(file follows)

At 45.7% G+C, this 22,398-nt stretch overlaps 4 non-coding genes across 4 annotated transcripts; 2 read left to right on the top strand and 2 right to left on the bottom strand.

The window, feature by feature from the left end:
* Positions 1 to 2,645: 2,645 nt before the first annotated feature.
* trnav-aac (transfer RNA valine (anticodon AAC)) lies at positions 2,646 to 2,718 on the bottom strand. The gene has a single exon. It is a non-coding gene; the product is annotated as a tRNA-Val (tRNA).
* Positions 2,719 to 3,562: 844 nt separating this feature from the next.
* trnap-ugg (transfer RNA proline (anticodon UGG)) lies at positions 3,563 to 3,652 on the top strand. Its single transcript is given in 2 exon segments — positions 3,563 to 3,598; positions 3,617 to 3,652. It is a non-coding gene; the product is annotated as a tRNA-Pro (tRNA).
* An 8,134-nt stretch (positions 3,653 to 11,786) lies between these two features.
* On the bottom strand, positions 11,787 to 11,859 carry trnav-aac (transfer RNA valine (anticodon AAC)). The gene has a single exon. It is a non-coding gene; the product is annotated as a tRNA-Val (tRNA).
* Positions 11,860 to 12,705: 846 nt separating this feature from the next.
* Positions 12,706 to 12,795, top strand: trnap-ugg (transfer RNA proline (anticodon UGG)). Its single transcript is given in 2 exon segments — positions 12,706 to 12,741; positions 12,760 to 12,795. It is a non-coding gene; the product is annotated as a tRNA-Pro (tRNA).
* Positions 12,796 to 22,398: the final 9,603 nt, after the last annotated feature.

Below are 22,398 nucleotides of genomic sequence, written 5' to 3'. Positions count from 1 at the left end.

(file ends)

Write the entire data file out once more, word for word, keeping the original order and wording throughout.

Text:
At 45.7% G+C, this 22,398-nt stretch overlaps 4 non-coding genes across 4 annotated transcripts; 2 read left to right on the top strand and 2 right to left on the bottom strand.

The window, feature by feature from the left end:
* Positions 1 to 2,645: 2,645 nt before the first annotated feature.
* trnav-aac (transfer RNA valine (anticodon AAC)) lies at positions 2,646 to 2,718 on the bottom strand. The gene has a single exon. It is a non-coding gene; the product is annotated as a tRNA-Val (tRNA).
* Positions 2,719 to 3,562: 844 nt separating this feature from the next.
* trnap-ugg (transfer RNA proline (anticodon UGG)) lies at positions 3,563 to 3,652 on the top strand. Its single transcript is given in 2 exon segments — positions 3,563 to 3,598; positions 3,617 to 3,652. It is a non-coding gene; the product is annotated as a tRNA-Pro (tRNA).
* An 8,134-nt stretch (positions 3,653 to 11,786) lies between these two features.
* On the bottom strand, positions 11,787 to 11,859 carry trnav-aac (transfer RNA valine (anticodon AAC)). The gene has a single exon. It is a non-coding gene; the product is annotated as a tRNA-Val (tRNA).
* Positions 11,860 to 12,705: 846 nt separating this feature from the next.
* Positions 12,706 to 12,795, top strand: trnap-ugg (transfer RNA proline (anticodon UGG)). Its single transcript is given in 2 exon segments — positions 12,706 to 12,741; positions 12,760 to 12,795. It is a non-coding gene; the product is annotated as a tRNA-Pro (tRNA).
* Positions 12,796 to 22,398: the final 9,603 nt, after the last annotated feature.

Below are 22,398 nucleotides of genomic sequence, written 5' to 3'. Positions count from 1 at the left end.